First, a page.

Facebook ads can generate visits and sales on your e-commerce website. To do better with Facebook ads and “make more” you first need to understand how well your campaigns are performing currently.

When I am asked to look over a Facebook ad account my first question to the owner is “how is it working for you?”.
Normally the answers are vague – even evasive. At best I might be told about total sales the previous month.
Sales are good, but if you are running Facebook Ad campaigns ask yourself a few questions:
  1. What is the cost of these sales?
  2. What return are you getting for your Facebook Ad spend?
  3. Are you making a profit?
  4. Is it enough to justify continued spending or should you shift your budget to Google Ads or Youtube?
Some of these questions can be answered easily from your Facebook Ads Manager – but only if you have the Facebook or Meta Pixel set up on your website. That should be a priority before you spend even 1c on advertising.
The pixel allows you to track visitor behaviour on your website – visitors who have come from Facebook Ads. When correctly set-up, you can measure link clicks, “adds to cart”, purchases made (and so abandonment rate too), cost per purchase, purchase revenue and ROAS (return on advertising spend).
If I spend $1000 a month on Facebook ads and I make 20 sales as a direct result, is that good?
Your Facebook Ads manager has around 100 columns to select from. Select “custom” in the dropdown and you can set-up your dashboard to display the data you want. With a properly set-up pixel you will see at a glance your volume of sales, the total cost of your advertising, the cost per sale, total revenue and the Return on Ad Spend (ROAS).
It is easy to fixate on only one figure, but sales volume alone doesn’t tell me enough. If the item I’m selling is a $25 plant pot then my 20 sales have brought me only $500 revenue for my $1000 ad cost. If instead I was selling online courses at $200 each then my revenue would be 20x$200 = $4000 so then I’d be happy,  right? Well yes, $4000 revenue from $1000 ad spent sounds great but what is my margin on the online courses? If I only make $50 on each one then the profit from selling 20 is $1000 and is wiped out by the cost of the advertising. Conversely, if for my $1000 ad budget I sell 20 subscriptions to online editing software at $10/month and the profit margin is 50%, the first month revenue is $200 and first month profit is only $100. This looks like a poor campaign. However the “lifetime value” of these clients is at least 12 months @ $5 per client, so my $1000 single month ad spend will generate ($5x20x12months) $1200 profit over the year – maybe worth doing.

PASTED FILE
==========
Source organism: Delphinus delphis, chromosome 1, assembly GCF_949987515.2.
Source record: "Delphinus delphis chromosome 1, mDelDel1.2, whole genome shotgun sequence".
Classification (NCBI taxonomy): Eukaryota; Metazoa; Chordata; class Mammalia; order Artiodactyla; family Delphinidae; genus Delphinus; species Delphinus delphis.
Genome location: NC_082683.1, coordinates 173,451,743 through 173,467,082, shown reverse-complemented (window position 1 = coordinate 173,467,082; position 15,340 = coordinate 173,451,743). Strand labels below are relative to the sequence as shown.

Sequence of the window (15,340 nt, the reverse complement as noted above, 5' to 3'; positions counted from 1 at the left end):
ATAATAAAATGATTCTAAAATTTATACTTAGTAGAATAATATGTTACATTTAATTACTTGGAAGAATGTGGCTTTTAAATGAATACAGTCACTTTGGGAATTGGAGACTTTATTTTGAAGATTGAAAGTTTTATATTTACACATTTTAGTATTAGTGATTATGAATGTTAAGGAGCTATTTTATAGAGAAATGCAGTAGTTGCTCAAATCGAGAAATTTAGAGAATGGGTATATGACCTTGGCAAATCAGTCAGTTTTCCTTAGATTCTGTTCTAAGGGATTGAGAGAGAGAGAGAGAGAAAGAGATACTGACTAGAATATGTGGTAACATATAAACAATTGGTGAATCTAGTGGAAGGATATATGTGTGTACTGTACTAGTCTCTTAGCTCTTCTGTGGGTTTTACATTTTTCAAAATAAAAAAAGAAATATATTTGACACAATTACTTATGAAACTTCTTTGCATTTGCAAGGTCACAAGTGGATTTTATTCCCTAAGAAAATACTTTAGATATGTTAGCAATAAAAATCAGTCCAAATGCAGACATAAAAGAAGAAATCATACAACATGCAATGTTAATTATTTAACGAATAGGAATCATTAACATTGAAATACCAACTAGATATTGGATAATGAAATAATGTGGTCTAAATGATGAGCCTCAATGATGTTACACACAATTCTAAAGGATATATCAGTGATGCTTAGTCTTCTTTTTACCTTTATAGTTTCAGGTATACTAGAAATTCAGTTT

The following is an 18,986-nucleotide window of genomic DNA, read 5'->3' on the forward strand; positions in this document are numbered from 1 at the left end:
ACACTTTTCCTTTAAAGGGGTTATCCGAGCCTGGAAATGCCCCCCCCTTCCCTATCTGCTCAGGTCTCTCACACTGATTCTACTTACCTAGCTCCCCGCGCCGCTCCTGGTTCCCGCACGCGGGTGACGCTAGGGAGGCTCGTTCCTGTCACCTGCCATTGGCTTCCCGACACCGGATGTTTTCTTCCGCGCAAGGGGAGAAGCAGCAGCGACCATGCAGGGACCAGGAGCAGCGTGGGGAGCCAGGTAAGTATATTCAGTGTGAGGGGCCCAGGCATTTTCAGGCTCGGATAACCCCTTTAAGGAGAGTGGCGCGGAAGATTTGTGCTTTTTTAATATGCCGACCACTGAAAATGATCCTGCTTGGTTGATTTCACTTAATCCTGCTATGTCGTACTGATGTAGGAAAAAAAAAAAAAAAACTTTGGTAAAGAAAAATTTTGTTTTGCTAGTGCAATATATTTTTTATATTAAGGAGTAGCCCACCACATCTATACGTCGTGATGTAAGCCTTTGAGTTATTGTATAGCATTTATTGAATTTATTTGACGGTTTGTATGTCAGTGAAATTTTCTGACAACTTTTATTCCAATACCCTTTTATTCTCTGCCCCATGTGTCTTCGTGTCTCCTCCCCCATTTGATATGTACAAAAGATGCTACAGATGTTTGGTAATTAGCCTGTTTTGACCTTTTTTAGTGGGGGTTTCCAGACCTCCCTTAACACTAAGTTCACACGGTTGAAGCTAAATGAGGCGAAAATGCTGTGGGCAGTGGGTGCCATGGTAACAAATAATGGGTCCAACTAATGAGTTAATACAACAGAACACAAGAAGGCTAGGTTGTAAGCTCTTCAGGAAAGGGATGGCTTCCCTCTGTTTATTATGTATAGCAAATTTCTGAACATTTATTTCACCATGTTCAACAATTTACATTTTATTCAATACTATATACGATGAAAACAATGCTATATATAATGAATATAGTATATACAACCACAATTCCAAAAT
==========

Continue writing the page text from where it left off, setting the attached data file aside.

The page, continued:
Facebook and the pixel know nothing about your profit margins so measures such as cost per sale, in general, are best to be as low as possible and lower than the unit profit made from the item you are selling (unless lifetime value is higher than initial purchase value). Return on Ad Spend (ROAS) is useful only if you understand your profit margin. If your profit margin is only 20% then you need an ROAS of over 5.0 to cover your ad spend and make money. A simple way to work this out is to express your profit margin as a fraction. For example if you are lucky enough to have a 50% profit margin then that is 1/2. The ROAS required to break-even is the reciprocal of that, ie 2/1 = 2.0. If your profit margin is 25% or 1/4 the breakeven ROAS is 4/1 or 4.0.
So now you know how to measure Facebook campaign performance, is it working for you?
In my next blog post I will guide you through the simple changes you can make to your campaigns to improve performance.

Graeme Boyd
Online Marketing Consultant